Whole Foods co-founder John Mackey is speaking candidly about his decision to not have children.
While chatting with Freakonomics Radio for an episode released last month, the 67-year-old businessman detailed to host Stephen J. Dubner that not having kids has been one aspect of his life that he regrets. Noting that he loves children, Mackey opened up about not being a father and discussed what kind of dad he believes he would be.
"I guess it depends upon how old I was when I had the kids, right? Because I’m a lot more conscious as I’ve gotten older than I was when I was younger," Mackey says. "I’m sure if I started at age 20 or 21 I’d have had more energy, but I’d lacked the wisdom that I would have had when I got older."
Though the co-CEO doesn't have children, Mackey made it clear during the chat that if he was given the chance to redo his life and make a different choice, he wouldn't since he married "the most amazing woman" — his wife, Deborah Morin, whom he says did not want children.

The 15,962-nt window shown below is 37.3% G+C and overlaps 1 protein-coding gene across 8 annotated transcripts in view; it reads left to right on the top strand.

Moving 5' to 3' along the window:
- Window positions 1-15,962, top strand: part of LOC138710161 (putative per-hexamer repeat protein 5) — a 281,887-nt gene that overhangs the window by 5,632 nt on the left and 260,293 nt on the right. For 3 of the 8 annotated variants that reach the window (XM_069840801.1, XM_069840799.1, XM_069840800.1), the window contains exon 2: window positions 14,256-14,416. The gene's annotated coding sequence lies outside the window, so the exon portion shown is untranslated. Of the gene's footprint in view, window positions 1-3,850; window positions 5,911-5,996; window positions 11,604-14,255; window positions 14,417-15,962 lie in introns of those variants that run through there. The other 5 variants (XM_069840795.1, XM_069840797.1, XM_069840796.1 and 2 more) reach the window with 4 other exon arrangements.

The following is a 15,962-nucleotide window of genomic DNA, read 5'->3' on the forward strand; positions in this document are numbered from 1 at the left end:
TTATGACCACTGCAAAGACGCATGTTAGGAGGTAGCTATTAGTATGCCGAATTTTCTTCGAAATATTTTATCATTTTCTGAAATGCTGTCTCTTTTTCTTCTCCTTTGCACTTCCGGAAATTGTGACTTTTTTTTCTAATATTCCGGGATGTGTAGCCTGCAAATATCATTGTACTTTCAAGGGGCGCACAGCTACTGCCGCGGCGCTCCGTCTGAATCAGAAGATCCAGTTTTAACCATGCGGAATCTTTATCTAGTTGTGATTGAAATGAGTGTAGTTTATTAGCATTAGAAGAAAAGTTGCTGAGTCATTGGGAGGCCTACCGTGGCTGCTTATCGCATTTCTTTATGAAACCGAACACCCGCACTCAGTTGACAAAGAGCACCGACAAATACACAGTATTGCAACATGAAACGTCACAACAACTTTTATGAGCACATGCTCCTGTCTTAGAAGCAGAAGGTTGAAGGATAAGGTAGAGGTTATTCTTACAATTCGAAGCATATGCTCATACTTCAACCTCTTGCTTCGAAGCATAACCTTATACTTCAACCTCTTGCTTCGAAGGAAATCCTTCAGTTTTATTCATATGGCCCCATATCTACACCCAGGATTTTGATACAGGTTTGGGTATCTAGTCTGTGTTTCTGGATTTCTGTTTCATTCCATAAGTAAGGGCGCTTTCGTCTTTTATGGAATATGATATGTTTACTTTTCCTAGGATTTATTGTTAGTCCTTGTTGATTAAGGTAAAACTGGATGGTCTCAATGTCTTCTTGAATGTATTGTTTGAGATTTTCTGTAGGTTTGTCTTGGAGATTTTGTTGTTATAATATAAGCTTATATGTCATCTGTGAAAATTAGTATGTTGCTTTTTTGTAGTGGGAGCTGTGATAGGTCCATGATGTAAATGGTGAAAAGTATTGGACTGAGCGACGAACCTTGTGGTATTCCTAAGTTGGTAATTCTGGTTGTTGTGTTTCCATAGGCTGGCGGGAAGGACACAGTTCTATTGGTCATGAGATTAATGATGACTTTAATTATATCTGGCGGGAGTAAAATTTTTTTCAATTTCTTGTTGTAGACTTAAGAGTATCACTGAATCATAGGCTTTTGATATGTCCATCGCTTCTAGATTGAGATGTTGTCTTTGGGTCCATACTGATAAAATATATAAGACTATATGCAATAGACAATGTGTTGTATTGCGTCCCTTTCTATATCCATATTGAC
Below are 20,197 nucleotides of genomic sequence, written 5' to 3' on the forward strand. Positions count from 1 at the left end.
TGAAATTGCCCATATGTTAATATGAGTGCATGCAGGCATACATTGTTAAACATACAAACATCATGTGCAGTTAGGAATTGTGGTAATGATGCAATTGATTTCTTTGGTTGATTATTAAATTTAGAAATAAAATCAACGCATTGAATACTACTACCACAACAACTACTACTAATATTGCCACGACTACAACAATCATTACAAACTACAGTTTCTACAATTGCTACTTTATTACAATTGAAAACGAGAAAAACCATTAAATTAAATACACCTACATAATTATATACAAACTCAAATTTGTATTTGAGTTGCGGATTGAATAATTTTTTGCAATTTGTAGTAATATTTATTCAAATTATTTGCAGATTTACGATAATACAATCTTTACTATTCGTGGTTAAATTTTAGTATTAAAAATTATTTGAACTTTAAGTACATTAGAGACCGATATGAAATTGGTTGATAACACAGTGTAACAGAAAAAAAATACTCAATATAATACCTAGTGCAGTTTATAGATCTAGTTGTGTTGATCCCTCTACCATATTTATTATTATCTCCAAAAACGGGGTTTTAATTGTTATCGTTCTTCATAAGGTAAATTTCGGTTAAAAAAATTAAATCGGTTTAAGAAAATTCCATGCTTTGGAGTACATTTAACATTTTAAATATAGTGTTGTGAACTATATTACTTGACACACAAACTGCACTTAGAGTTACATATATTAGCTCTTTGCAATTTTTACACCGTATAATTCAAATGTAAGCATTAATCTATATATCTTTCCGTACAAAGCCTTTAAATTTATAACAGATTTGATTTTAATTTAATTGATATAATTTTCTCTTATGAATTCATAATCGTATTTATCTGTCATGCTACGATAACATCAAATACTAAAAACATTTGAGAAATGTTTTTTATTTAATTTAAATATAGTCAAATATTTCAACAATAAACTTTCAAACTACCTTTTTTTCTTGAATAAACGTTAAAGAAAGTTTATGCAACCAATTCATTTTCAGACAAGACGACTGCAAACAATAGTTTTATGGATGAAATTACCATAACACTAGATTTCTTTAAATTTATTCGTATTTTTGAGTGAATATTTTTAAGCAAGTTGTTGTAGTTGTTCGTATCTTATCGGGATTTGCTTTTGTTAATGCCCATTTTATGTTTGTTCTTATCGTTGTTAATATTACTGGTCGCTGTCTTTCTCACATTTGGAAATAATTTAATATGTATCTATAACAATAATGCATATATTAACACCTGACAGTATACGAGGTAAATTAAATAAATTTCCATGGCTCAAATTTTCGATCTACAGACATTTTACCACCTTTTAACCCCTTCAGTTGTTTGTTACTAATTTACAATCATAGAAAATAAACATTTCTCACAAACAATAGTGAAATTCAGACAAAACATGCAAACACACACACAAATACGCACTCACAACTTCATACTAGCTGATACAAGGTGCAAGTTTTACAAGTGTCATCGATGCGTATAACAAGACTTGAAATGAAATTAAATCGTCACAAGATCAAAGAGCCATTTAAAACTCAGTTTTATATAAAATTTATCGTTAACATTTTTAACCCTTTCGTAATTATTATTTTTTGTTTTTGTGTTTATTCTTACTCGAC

"She has helped me so much," he said. "She’s made me so happy."
Never miss a story — sign up for PEOPLE's free daily newsletter to stay up-to-date on the best of what PEOPLE has to offer, from juicy celebrity news to compelling human interest stories.
Miley Cyrus, Jennifer Aniston and More Stars Who've Opened Up About Their Decision Not to Have Kids
Detailing that they've have "a great partnership, 30 years together," Mackey continues, "If I could go back into the past, I wouldn’t change that."
"I would not go back and replace my wife with a woman who wanted to have kids because I have really scored well on that one," he says.
Elsewhere during his chat with Freakonomics Radio, Mackey detailed his own experiences as a child and shared that he had a complex relationship with his own father, Bill Mackey, who died back in 2004.
"I remember when I was growing up, for example, bringing in a report card one time, all A's and one B, and I was really proud of it," he recalls of a childhood moment. "And my father said, 'What are you going to do about that B?' And that was devastating because I thought he’d be proud of me."
"In the short run, I was first hurt, and then I was angry," he says. "It’s like, I can never make him happy. … I experienced him mostly criticizing me."
Source: Read Full Article